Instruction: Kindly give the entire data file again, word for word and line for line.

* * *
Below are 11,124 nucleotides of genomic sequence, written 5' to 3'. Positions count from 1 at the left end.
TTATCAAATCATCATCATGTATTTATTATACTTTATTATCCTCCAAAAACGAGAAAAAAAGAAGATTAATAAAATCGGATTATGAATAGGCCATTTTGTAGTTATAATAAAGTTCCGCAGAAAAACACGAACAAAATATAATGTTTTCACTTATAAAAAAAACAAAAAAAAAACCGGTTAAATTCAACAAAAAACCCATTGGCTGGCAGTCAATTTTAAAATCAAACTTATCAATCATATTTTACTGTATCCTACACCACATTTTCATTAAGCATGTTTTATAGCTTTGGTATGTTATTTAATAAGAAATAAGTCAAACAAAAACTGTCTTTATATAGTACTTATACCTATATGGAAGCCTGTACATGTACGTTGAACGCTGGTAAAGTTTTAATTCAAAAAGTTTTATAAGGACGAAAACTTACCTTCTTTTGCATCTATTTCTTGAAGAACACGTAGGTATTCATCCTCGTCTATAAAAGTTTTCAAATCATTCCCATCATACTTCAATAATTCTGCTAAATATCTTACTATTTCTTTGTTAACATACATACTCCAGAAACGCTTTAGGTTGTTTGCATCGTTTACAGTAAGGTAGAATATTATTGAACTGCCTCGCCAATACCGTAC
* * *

Below are 11,124 nucleotides of genomic sequence, written 5' to 3'. Positions count from 1 at the left end.
TTATCAAATCATCATCATGTATTTATTATACTTTATTATCCTCCAAAAACGAGAAAAAAAGAAGATTAATAAAATCGGATTATGAATAGGCCATTTTGTAGTTATAATAAAGTTCCGCAGAAAAACACGAACAAAATATAATGTTTTCACTTATAAAAAAAACAAAAAAAAAACCGGTTAAATTCAACAAAAAACCCATTGGCTGGCAGTCAATTTTAAAATCAAACTTATCAATCATATTTTACTGTATCCTACACCACATTTTCATTAAGCATGTTTTATAGCTTTGGTATGTTATTTAATAAGAAATAAGTCAAACAAAAACTGTCTTTATATAGTACTTATACCTATATGGAAGCCTGTACATGTACGTTGAACGCTGGTAAAGTTTTAATTCAAAAAGTTTTATAAGGACGAAAACTTACCTTCTTTTGCATCTATTTCTTGAAGAACACGTAGGTATTCATCCTCGTCTATAAAAGTTTTCAAATCATTCCCATCATACTTCAATAATTCTGCTAAATATCTTACTATTTCTTTGTTAACATACATACTCCAGAAACGCTTTAGGTTGTTTGCATCGTTTACAGTAAGGTAGAATATTATTGAACTGCCTCGCCAATACCGTAC